But will I always have to work her to get her to behave? Does the battle of the wills stop? or is this a dance we are always going to have to dance? She is a big girl...15.2 and 1200 pounds- quarter horse...would make an outstanding barrel racer but was used in team penning and roped off of. She is heel touch trained. She has Never offered to kick, or bite or turn her butt on me..she has never bucked with me but she will with my husband, not a bad buck but still a buck... you can feel the attitude she has. Oh and I am a new horse owner.
                                Pam in Alabama


                                From: MarvWalkerHorses@yahoogroups.com [mailto:MarvWalkerHorses@yahoogroups.com] On Behalf Of cob4cob@...
                                Sent: Tuesday, October 04, 2011 11:20 PM
                                To: MarvWalkerHorses@yahoogroups.com
                                Subject: Re: [MarvWalkerHorses] New CPR

                                 

                                 
                                 
                                In a message dated 04/10/2011 20:32:11 GMT Daylight Time, ladybugranchnm@... writes:
                                Colin,

                                Great list. While I don't agree with all of them, I found some interesting and spot on with my philosophies. I'm curious about number (6), can you expand on it? I'm curious what you mean.

                                Thanks!
                                Nicole in New Mexico
                                Ladybug Ranch
                                OK, I'll give you a couple of examples...
                                 
                                My OH and I cared for a horse at the farm where we keep two of ours. It belonged to two women who were going on holiday for a couple of weeks. Many times I had seen them wrestling with the horse as they tried to bring into the barn, or take it out... they used a standard six foot rope, but kept the horse's head as tight as they could. They thought they needed to do this because the horse continually fought the restriction and threw it's head around... and the tighter they kept it, the more it fought. 
                                 
                                When we started to care for it, we gave it the entire length of the rope, and on the first day it carried on as usual, but no matter how much it moved it never ran out of rope... but it was so used to the struggle it didn't realise things had changed. Second day, it found that it was virtually free, so the head movements were greatly reduced. By the end of the first week, it walked sweetly beside us. Indeed my OH watched me brining it in and said "You know, that little horse was almost wrapping itself round you trying to please you."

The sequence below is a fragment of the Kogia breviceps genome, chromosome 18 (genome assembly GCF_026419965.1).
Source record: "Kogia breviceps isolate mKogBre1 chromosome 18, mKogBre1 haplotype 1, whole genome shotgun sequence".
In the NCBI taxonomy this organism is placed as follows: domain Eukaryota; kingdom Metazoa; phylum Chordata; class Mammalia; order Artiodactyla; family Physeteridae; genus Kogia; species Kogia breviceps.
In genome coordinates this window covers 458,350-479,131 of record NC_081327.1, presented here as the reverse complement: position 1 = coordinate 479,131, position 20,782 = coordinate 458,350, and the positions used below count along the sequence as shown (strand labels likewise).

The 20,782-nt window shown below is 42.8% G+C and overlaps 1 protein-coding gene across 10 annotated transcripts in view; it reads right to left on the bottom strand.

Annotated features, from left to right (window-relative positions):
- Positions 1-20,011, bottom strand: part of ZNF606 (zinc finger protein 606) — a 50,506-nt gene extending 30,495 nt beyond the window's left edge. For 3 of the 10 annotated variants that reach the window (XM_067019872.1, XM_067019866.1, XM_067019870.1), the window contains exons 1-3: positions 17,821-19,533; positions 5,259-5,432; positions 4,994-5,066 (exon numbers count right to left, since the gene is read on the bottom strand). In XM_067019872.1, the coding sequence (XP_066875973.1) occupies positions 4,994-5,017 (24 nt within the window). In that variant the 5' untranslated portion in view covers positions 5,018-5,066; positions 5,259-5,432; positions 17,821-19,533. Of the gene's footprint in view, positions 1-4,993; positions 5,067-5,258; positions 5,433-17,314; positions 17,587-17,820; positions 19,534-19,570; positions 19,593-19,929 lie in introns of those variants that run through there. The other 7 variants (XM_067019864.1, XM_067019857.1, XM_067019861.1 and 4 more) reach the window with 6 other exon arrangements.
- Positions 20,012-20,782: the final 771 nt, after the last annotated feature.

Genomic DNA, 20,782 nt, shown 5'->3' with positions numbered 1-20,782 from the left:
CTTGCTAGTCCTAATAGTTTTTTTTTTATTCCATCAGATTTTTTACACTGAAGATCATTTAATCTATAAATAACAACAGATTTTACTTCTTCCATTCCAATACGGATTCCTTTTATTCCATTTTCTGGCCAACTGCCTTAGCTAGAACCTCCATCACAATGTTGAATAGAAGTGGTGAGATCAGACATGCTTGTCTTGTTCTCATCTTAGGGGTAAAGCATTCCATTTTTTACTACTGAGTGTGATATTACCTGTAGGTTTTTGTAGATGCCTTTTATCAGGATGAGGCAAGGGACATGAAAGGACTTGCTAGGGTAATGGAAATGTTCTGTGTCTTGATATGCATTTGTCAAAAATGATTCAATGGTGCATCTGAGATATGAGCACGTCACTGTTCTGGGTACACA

By the end of the second week, it walked as nicely as our horses, with the lead rope so slack that it nearly dragged along the ground. However, on the lady's return, they immediately went back to their old ways, giving the horse a mere twelve inches or so of rope and within a couple of days they were fighting again. I think the bottom line was that basically they were a little afraid of the horse and felt that it had to be kept under strict control... they didn't, or couldn't, see that their actions were turning the horse into the very animal they feared. 
                                 
                                 
                                Over the years, I've met a lot of riders who claim their horses continually pull on the bit.. which at first sight seemed to be right. However, take them off their own horse, and put them on one of ours that are ridden in bitless bridles, and they wobble like jellies. The reason... their seats are so un secure that they actually use the reins as a method of support and to keep them in place in the saddle. Of course with their own horses they have trained the horse to believe that he needs to pull downwards once the bit is in his mouth... He has to pull to counteract the pull from his rider, who then goes on to believe that they need stronger bits to overcome their horse's tendency to pull when ridden. Not an easy answer to that one, except to nicely tell the rider that they need to work on their seat, and that they are in essence causing the problem. People always want the horse to be at fault, rather than themselves...
                                 
                                 
                                Regards.
                                 
                                Colin.